Much of the the reporting on the Chicago teachers strike has been of a surprisingly non-idiotic quality—especially by journalists who took the unusual step of going to Chicago and interviewing people who teach, send their children to public schools or attend such schools themselves.
But what to do if one is a prominent national columnist who is unable to leave one’s desk due to the extremely large number of followers to whom he must tweet throughout the day? Such was the fate of one Nicholas Kristof, who, apparently unable to make time even to Google “Chicago education reform, history of,” (try this experiment yourself at home, bold reader) managed to produce a column at once staggeringly misinformed, condescending and inane.
To be fair, Kristof wasn’t alone. All of the strike-related columns that appeared on the NYT editorial pages seemed to have been phoned in from EdReform, Inc. Joe Nocera kicked things off by casting Chicago Public Schools Jean Claude Brizard (who seems to have gone into hiding) in the heroic reformer mode of Joel Klein, last seen hustling edu-products for Rupert Murdoch. Kristof himself lamented that Chicago’s teachers use poverty as an excuse to avoid having to work very hard, and cited a “gold standard” study proving once and for all that students with bad teachers are three times more likely to be sold into sex slavery. (Actually that was a different Kristof column). David Brooks finished things off with a portrait of Rahm Emanual as the little known Greek God, Reformus, bravely raging against the city’s army of lazy, overpaid and unaccountable teachers.
But seriously, whatever one may think of these columnists they are certainly not stupid, especially Mr. Brooks, who wrote the title of his column in French, which is not even on the standardized test that columnists must take in order to be hired by the Times. So why do they produce such drivel on the subject of public education? Allow EduShyster to offer a few insightful observations.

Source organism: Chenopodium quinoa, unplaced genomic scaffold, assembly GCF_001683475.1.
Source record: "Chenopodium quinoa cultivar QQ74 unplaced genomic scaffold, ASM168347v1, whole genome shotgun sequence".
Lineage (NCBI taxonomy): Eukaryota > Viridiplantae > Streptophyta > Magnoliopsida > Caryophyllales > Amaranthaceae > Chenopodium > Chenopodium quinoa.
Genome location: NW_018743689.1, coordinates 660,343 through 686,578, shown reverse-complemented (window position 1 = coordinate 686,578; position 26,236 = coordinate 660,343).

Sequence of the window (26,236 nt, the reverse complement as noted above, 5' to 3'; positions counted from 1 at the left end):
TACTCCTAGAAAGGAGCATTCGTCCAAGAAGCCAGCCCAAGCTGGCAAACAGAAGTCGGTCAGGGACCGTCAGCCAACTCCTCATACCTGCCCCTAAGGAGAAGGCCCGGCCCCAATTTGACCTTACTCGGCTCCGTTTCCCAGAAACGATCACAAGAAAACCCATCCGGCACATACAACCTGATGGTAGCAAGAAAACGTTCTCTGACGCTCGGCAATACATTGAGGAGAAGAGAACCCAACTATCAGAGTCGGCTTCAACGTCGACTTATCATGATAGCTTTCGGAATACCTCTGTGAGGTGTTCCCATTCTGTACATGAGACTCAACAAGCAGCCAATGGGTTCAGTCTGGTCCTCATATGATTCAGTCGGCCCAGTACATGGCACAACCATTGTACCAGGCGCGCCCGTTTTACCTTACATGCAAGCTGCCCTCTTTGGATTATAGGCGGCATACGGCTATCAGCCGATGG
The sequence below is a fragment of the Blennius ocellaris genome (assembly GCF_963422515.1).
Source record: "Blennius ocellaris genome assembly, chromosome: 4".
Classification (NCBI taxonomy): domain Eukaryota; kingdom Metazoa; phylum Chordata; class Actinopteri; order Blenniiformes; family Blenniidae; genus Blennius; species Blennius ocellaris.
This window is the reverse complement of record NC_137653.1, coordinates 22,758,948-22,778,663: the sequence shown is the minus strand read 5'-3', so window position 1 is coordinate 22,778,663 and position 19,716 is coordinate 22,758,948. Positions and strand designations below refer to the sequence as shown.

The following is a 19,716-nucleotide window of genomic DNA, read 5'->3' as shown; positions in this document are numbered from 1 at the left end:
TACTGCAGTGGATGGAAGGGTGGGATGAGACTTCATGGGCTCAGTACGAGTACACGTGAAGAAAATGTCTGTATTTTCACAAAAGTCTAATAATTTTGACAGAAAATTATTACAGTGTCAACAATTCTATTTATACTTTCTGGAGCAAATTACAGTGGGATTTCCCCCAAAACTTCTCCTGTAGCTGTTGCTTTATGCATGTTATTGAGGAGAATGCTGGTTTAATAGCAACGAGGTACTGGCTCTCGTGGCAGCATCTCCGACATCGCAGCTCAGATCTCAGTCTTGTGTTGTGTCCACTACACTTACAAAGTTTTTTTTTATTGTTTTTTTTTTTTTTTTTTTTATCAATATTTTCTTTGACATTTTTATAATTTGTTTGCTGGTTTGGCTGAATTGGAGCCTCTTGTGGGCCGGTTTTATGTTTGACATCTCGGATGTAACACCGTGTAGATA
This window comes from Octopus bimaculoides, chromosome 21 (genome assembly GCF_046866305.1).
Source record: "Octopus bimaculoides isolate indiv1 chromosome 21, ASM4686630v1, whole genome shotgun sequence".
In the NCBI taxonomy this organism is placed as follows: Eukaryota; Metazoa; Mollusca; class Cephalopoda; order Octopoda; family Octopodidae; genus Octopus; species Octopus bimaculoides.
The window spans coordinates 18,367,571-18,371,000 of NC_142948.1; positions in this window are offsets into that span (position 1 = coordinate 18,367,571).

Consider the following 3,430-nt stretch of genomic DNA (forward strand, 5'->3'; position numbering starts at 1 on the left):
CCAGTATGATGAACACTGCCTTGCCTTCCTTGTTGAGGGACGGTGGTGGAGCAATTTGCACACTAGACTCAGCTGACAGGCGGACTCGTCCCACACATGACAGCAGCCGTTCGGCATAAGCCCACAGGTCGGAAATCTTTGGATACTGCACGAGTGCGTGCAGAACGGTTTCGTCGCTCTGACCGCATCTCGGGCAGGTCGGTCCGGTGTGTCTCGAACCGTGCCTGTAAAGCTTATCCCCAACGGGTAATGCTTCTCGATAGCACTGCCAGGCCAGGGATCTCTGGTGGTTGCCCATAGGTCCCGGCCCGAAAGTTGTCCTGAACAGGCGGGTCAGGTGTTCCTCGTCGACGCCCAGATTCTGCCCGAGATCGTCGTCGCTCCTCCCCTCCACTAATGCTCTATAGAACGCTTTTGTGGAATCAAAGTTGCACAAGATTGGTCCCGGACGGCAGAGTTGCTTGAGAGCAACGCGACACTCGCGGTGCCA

We are all education reformers now
Remember the old days when rich people got together and sipped sauvignon blanc, ate smoked oysters off of tooth picks and compared no load mutual funds? That was before the entire 1% came down with a wildly infectious case of something we might call achievement gap fever. Prominent Democrats (especially hedge fund managers and columnists) appear particularly susceptible. Why, darling, even Hyatt heiress Penny Pritzker is an education reformer.
Paul Tough is a GENIUS
As much as liberal elites may mock the right for being the victims of epistemic closure, the #edreform world increasingly functions as an echo chamber. Case in point: the current liberal fixation on firing teachers as the cure-all to ending poverty. Seriously? That’s all we have to do? The problem with a circle jerk of ideas is that it tends to lead only in one direction: hysterical madness! Hence Kristof’s implication (ala “Waiting for Superman”) that bad teachers actually cause poverty.
They don’t know anyone who actually teaches (and no, having a niece in Teach for America doesn’t count)
Brilliant ideas like using so-called value-added models to measure teacher effectiveness tend to get even more brilliant the more drinks one has, or the further one’s proximity from an actual public school. In fact, the utter nonsensicality of Chicago’s proposal on teacher evaluation requires vast flagons of alcohol in order to make any sense at all.
They don’t know any poor people
In education reform land, poor kids–especially the poor minority kids whose adorable faces appear on every #edreform website–are only one great teacher away from becoming the next Barack Obama. How great would it be if only we could get rid of all of the bad teachers by using sophisticated VAM technology (see above), coupled with the removal of those pesky workplace protections. There would be Barack Obamas EVERYWHERE. In other words, a Democrats for Education Reform wet dream–well, maybe without all of that mean talk about Wall Street…
The newspaper they work for is looking to sell stuff to public schools
The future of newspapers–and all US media for that matter–depends not upon high-interest loans from Carlos Slim but unloading edu-products into the public schools. And therein lies the problem. As long as teachers are overpaid and overprotected, as we learned from Kristof, Brooks, et al, there won’t be enough left over dough to spring for all of that eduproduct. Now that’s an equation that even a New York Times columnist can understand.